Scientists may have unraveled the enigma of why zebras have stripes: the distinctive pattern seems to baffle flies, deterring them from landing for a swift snack.
The research, incorporated zebras, horses, and horses garbed as zebras. The researchers stated that the study not only corroborated earlier theories that stripes could serve as a bug repellent, but also shed light on the mechanism, demonstrating that the patterns only had an impact when the flies were in close proximity.
“The flies seemed to be behaving relatively naturally around both [zebras and horses], until it comes to landing” said Dr. Martin How, co-author of the study from the University of Bristol.
“We saw that these horseflies were coming in quite fast and almost turning away or sometimes even colliding with the zebra, rather than doing a nice, controlled flight.”
By spending over 16 hours observing interactions between horseflies and nine horses, as well as three zebras (one of which was humorously named Spot), researchers made a noteworthy discovery.
The inquiry focused on the purpose of zebra stripes. Contrary to common belief, these stripes are not purely black and white.
While horseflies showed similar levels of circling or touching behavior towards both horses and zebras, a significant difference emerged when it came to landing. Zebras experienced a lower landing rate compared to horses.
To ensure the effect was not due to any distinct smell emanating from zebras and horses, the researchers conducted an experiment. They dressed seven horses in turn with black, white, and zebra-striped coats. Interestingly, there was no variance in the landing rate on the horses’ exposed heads. However, the flies touched and landed on the zebra coat far less frequently than on either the black or white garments.
Further insights were gathered through video recordings of zebras and a smaller group of horses. These recordings revealed that when zooming towards zebras, the flies did not slow down steadily as they did with horses. Instead, they often collided with the animals.
The researchers concluded that zebra stripes do not act as a long-range deterrent. Rather, their impact becomes apparent when the flies get up close, possibly due to the flies’ low-resolution vision.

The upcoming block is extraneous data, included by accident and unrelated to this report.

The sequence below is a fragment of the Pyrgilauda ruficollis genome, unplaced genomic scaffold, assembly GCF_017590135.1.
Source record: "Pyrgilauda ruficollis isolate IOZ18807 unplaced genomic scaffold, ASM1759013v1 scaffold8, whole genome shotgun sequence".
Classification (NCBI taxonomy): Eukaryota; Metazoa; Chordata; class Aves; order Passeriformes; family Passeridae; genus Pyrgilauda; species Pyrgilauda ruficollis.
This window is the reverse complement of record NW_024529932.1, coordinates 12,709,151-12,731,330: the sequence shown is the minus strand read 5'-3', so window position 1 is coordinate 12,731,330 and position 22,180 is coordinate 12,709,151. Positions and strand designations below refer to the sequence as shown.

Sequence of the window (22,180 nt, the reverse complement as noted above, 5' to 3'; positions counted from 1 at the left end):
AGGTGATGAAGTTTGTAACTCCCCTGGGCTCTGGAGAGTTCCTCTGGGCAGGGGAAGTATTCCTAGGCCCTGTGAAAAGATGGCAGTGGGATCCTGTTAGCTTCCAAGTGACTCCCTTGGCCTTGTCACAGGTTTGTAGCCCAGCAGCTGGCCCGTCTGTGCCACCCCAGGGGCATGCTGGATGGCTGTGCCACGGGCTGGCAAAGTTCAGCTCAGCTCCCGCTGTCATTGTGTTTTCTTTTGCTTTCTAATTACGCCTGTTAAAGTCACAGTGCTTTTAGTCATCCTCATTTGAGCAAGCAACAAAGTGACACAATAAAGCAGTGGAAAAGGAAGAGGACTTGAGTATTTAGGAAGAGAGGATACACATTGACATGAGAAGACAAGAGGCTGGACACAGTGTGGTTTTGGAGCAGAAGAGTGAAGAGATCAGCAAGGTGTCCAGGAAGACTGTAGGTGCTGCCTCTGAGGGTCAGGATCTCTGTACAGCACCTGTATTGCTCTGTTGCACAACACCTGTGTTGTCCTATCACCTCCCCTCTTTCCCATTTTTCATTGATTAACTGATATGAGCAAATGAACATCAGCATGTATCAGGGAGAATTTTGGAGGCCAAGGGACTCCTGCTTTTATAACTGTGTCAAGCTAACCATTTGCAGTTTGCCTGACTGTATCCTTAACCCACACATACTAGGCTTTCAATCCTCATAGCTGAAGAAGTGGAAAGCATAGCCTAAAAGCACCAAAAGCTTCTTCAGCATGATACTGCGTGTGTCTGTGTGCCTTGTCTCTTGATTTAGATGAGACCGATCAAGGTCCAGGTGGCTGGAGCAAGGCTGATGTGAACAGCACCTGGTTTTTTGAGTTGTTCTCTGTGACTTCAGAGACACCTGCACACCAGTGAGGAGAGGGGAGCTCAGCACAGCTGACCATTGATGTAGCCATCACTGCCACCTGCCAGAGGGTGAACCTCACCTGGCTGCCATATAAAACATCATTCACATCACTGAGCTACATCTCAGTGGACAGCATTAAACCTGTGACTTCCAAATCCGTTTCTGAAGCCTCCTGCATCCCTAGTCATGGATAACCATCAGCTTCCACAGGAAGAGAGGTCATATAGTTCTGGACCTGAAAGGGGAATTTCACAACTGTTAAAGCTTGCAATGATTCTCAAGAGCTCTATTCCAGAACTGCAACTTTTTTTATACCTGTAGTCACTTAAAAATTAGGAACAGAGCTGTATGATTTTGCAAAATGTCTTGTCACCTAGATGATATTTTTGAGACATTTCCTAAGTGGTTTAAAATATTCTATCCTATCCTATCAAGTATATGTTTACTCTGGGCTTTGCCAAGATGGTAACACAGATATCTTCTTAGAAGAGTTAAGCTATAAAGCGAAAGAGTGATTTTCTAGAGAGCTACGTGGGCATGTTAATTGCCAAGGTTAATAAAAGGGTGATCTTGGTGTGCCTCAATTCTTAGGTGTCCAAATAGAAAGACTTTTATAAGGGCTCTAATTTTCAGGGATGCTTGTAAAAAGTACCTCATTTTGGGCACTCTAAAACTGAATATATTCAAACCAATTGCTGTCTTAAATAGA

“From distances of greater than two metres or so, a zebra would just look like a grey horse – they won’t be able to see the stripes at all,” said How.
He stated that the probable ways in which the deterrent effect occurs are either due to the “sudden reveal” of the stripes when insects approach closely, which surprises them and causes them to change their course, or it disrupts their perception of the speed at which objects pass by, consequently affecting their ability to land.
According to the team, the findings provided support for the hypothesis that stripes might have developed as a response to biting flies.
The study suggests that Zebra stripes evolved as a defence mechanism against biting flies.
“Zebra – evolutionarily speaking – have developed in parts of the world where flies carry pretty nasty diseases and so there can be some very big fitness consequences to being bitten by flies. Whereas domestic horses haven’t had the same sort of driving force,” said How.
Nevertheless, he emphasized that the explanation may not be entirely complete. In the past, researchers have proposed various possibilities for the purpose of the stripes, such as camouflage, aiding thermoregulation, or serving a social function. Although How acknowledged that there is some supporting evidence for the social function theory, he highlighted that lions, for instance, do not appear to be perplexed by stripes. “Zebra are preferential prey for a lot of predators, so it is not really stopping [them],” he stated.
Having said that, How observed that the most recent experiment had been conducted in Somerset instead of amidst the biting flies of Africa. Furthermore, there were other constraints to consider, such as the fact that the flies’ movement could only be observed in two dimensions through video recordings, and the horse coats were constructed using various materials.
So, take a page from the zebra’s book and wear patterned tops to fend off horseflies!